Thursday, November 17, 2011

Linking the generations

Never underestimate aunts; just ask Bertie Wooster. Unlike Mr Wooster though, my aunts have tended to be fairly pleasant coves and one has outdone herself this week. A parcel from same arrived in the post yesterday, and unwrapping it revealed to my wondering eye the following:
One virtually pristine No.260 tape measure by Rabone & Sons.

In its slightly battered, but rather fetching original box.

All complete even unto the care instructions.

Wow. I mean wow. But that's not the best bit by any, um, measure. No, sir. 'Cos this well-cared for tape belonged to a Master Plasterer from Southampton; none other than my Great Grandfather. I had assumed all his tools were long gone - and indeed, all the others are - but this one survives. Result!

Plus I got a little extra history about him as a bonus. Apparently he did the ornate plasterwork for Rothschild's house at Exbury. Rothschild? Heck, he must have good at his job, methinks. Gotta say that's a heck of a better legacy than the one my generation will leave. "What did Great Grandpa do? He was an accountant..."

Anyway, two other things beyond "This is pretty cool" struck me. Firstly, the irony that a tool has been handed down the female line. Secondly, that maybe not all white spots on old tools are paint. Maybe some of them are plaster...


  1. WOW is right!

    Both in "the find" and in the consideration of "Aunt Bertie."

    Of course, inquiring minds have questions. Never having handled such a tape, I'm curious about its construction. What material is the shell made of?

    Like many old tools, imagining how it might have been used is a great part of the pleasure of owning it. Enjoy.

    Bob Easton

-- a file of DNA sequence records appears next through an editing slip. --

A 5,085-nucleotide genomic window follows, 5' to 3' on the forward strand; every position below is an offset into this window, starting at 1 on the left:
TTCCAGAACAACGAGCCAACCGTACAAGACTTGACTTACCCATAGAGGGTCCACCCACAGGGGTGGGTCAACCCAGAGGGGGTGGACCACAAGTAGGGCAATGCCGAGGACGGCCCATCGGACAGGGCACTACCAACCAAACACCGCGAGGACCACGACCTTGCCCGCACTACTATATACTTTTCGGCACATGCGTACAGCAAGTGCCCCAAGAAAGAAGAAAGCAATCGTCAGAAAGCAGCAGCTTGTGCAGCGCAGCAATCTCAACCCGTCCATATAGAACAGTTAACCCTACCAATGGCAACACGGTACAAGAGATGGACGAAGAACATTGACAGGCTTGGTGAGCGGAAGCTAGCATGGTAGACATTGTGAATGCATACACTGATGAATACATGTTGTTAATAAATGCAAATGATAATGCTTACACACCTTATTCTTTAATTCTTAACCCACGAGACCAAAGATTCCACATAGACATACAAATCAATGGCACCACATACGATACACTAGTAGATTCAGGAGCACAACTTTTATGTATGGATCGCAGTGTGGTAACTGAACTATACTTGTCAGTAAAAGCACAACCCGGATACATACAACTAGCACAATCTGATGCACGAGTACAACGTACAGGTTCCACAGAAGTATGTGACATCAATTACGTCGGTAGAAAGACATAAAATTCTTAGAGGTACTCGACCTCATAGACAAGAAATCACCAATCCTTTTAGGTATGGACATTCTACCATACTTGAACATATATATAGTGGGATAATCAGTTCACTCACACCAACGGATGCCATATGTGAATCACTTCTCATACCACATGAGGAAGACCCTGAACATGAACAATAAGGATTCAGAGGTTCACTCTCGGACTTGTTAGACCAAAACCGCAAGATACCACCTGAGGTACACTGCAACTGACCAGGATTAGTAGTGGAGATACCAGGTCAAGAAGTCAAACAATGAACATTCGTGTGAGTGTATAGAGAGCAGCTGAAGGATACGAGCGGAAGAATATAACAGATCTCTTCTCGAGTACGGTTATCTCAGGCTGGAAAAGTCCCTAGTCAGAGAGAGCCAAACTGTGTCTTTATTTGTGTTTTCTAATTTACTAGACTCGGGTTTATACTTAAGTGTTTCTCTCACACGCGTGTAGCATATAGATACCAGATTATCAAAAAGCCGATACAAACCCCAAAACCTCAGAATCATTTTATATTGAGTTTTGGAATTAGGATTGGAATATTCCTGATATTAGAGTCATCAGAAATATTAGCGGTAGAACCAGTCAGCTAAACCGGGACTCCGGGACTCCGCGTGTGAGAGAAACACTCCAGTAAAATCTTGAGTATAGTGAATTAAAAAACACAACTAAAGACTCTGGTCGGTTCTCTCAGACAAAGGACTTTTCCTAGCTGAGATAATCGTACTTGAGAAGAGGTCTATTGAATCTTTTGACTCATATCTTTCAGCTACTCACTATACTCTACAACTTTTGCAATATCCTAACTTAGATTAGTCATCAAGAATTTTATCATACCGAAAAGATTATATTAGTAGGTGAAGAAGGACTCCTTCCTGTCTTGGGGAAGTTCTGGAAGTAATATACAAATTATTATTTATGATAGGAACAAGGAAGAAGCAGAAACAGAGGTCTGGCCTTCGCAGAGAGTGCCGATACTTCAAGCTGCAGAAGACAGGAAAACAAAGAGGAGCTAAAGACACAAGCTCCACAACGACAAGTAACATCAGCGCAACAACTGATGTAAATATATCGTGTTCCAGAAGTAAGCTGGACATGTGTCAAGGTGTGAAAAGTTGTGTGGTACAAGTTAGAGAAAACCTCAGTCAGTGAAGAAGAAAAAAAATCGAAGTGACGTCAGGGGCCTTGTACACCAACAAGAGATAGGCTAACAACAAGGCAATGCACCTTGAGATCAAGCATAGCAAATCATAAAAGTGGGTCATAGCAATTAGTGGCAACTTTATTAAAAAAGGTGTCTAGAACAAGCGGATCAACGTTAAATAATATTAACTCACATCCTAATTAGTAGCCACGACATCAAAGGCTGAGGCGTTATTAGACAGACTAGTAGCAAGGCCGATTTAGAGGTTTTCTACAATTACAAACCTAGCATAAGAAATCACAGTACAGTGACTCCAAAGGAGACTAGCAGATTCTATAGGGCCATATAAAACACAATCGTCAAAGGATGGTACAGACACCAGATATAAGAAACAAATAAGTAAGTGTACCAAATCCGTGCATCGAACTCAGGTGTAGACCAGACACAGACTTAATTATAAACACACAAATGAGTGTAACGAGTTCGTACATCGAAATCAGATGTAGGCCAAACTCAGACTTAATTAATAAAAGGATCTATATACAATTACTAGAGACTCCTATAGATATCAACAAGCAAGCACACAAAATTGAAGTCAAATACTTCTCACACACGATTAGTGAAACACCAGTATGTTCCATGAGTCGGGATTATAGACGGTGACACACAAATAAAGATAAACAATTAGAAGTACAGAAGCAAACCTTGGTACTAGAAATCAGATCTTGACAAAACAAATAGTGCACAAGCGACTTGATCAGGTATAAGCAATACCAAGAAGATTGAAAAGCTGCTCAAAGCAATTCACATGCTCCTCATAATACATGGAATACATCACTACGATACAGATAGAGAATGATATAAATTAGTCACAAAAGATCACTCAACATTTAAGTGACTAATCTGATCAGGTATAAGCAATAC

2. .

    Quality kit in anybody's terms.

    Howard in Wales


  3. Now that is beautiful. And I lurv the box. If only goods were packaged as attractively these days.

    Exbury is just down the road from me. I'll have to go and see if the plasterwork is available for public viewing.


  4. Bob
    I bet that shell is not metal but leather (or perhaps it's "composition").
    Am I right Alf?

    Michael Smith

  5. You are, Michael; 'tis leather. As it happens I had a defunct one that I deconstructed earlier this year (to save the brass parts, y'know, "just in case...") and they are incredibly tough cases. Cricket ball-esque.

    Evergreen, alas while it seems Exbury Gardens are open to the public (And famous, it seems. Just not to me!) the house is still a private resident. Anyone know a Rothschild socially? Regretably I don't move in those kinds of circle myself...

  6. Alf,

    This stirred up a bunch of old memories. I had forgotten it until now, but my Dad used to have a tape measure identical to this. When I was six or seven and accompanied him on some task or other, I got the job of rewinding the tape with the little handle in the middle. I can almost smell the leather!

    Thanks for the memories!


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